Effective Business Boundaries for You & Your Clients

Running any kind of business online can be a lot of fun, but it can also be stressful. Most people who run their own companies love to talk about how their online venture is different from a grueling day job- in fact, the problems in their day job might have even driven them to entrepreneurship to begin with. But what happens when someone tries to take advantage of the freedom and flexibility you’ve worked so hard to incorporate? It’s time for some business boundaries! Here are my top tips for getting your clients on the same page. business boundaries

When your business starts to grow, it becomes even more important to draw these boundaries early on with your clients.

Clarify Expectations Upfront

How often will you communicate? How do you prefer to be contacted- phone, email, or some other method? If you’re a coach, for example, how many phone calls each week or month will your clients get? What kind of turnaround times are you promising at the outset?

It might seem silly to dive into this much detail, but skipping over it completely leaves too much room for error. It’s much harder to get people in line after they have already developed bad habits of pushing your business boundaries, so try to be clear upfront.

Use an Autoresponder

Today, some people take advantage of the “instant access” atmosphere that email appears to indicate. Some people might have the expectation that you’ll be at your computer 24/7, and if you give in to answering them within five minutes, they could end up expecting that.

I like to use an autoresponder when I’m super busy that explains I’m working on someone’s project at the moment and can’t be disturbed, but that I’ve seen their message and will get back with them in 24 hours. This can help train your clients really effectively- I used this method when I was studying six hours a day for my PhD qualifying exams and literally would turn off my phones and email during that time.

Your autoresponder might even be turned on with a cool tool like Gmail Inbox Pause, which hides your messages while you’re working on answering other people or on an intense project.

You can simply hit “unpause” to throw those messages back into your inbox or you can even set a schedule. While you’re working, the messages are just hidden in your Gmail folders, but they’ll all be delivered with correct timestamps as soon as you “unpause.” You can even use the built-in autoresponder feature to train those clients that you’re not immediately accessible. This tool works wonders!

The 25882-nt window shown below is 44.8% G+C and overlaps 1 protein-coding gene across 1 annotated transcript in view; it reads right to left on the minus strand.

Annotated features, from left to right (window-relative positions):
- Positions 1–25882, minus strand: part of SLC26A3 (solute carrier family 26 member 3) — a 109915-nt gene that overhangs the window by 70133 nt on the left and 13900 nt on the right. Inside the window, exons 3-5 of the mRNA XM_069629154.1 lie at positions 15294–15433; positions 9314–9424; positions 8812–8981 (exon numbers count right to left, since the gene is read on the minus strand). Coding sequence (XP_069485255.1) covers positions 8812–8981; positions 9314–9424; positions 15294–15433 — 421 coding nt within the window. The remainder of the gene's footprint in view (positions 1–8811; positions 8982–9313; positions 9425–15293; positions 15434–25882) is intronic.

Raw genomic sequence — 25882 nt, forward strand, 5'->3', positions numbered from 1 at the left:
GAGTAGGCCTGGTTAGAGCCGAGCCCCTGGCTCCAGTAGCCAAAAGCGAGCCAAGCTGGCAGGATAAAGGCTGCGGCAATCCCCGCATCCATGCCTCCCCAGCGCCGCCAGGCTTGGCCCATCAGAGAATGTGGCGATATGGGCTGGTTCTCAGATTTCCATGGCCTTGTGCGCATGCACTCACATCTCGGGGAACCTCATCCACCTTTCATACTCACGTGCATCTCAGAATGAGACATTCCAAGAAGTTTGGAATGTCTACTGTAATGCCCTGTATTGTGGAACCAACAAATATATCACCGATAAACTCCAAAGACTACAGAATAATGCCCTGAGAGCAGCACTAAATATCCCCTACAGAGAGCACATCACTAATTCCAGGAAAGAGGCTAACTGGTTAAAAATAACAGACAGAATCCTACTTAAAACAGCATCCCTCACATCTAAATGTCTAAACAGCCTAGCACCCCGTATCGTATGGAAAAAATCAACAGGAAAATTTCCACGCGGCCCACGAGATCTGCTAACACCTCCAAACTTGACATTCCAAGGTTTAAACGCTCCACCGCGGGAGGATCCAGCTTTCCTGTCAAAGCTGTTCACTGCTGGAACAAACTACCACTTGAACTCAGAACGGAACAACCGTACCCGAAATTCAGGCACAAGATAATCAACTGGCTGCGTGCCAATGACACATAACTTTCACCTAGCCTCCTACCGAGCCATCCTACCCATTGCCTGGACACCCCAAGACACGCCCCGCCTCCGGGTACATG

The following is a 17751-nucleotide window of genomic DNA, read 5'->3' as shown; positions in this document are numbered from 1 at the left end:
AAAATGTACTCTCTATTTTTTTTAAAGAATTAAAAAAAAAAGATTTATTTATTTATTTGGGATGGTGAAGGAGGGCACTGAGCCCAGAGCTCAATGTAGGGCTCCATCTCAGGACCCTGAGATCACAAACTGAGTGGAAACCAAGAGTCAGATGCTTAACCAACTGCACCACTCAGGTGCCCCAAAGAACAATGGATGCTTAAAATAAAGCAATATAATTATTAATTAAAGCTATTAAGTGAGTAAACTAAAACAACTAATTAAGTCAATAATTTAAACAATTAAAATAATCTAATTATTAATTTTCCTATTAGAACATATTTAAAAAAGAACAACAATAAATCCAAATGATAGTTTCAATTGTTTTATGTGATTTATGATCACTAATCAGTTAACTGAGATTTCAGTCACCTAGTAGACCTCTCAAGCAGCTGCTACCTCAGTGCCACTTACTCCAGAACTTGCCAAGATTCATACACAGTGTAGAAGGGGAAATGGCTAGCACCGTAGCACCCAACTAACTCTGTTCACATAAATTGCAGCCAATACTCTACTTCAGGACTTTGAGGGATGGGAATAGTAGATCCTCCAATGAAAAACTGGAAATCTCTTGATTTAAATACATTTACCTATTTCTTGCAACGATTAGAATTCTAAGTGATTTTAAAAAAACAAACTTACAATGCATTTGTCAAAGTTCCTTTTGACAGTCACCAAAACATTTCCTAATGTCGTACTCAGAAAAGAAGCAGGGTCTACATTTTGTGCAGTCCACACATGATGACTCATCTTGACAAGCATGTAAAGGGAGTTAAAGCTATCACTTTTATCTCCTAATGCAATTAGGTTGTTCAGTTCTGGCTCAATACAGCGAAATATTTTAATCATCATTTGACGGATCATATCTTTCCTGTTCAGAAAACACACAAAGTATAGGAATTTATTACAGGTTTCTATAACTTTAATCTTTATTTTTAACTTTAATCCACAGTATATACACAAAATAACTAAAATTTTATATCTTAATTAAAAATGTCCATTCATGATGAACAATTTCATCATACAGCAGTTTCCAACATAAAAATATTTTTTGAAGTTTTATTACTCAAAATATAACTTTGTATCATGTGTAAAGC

Use Gently-Worded Reminders

If a client does begin to push your buttons and cross the line, start off first by taking some time to get back to them. Some people really need to learn what an emergency is- and isn’t. Unfortunately, sometimes you even have to train your family members on this one, too!

When you do get back in touch, if anything is said, I like to give them a bit of detail on what I was doing i.e. “I was on a client coaching call for an hour” or “I was leading a webinar workshop and couldn’t stop in the middle of it.” Sometimes people simply forget that your sole job is not to answer emails or unplanned phone calls. Highlighting gently that you’re running a business can get you back on the right track without calling the person out too much.

Laura Pennington

Laura Pennington burned out teaching 7th grade in Baltimore City and realized that traditional education was not for her in the midst of pursuing her PhD in public policy. She launched a freelance writing and virtual assistant career that allows her to work from home on her own time, teaching others how to build at-home businesses and providing content and strategy for major companies like Microsoft. She is a soon-to-be military spouse who has moved four times in seven years with her Navy man. She is a former competitive tap dancer and enjoys spending time with her cats and reading books like a good nerd should.

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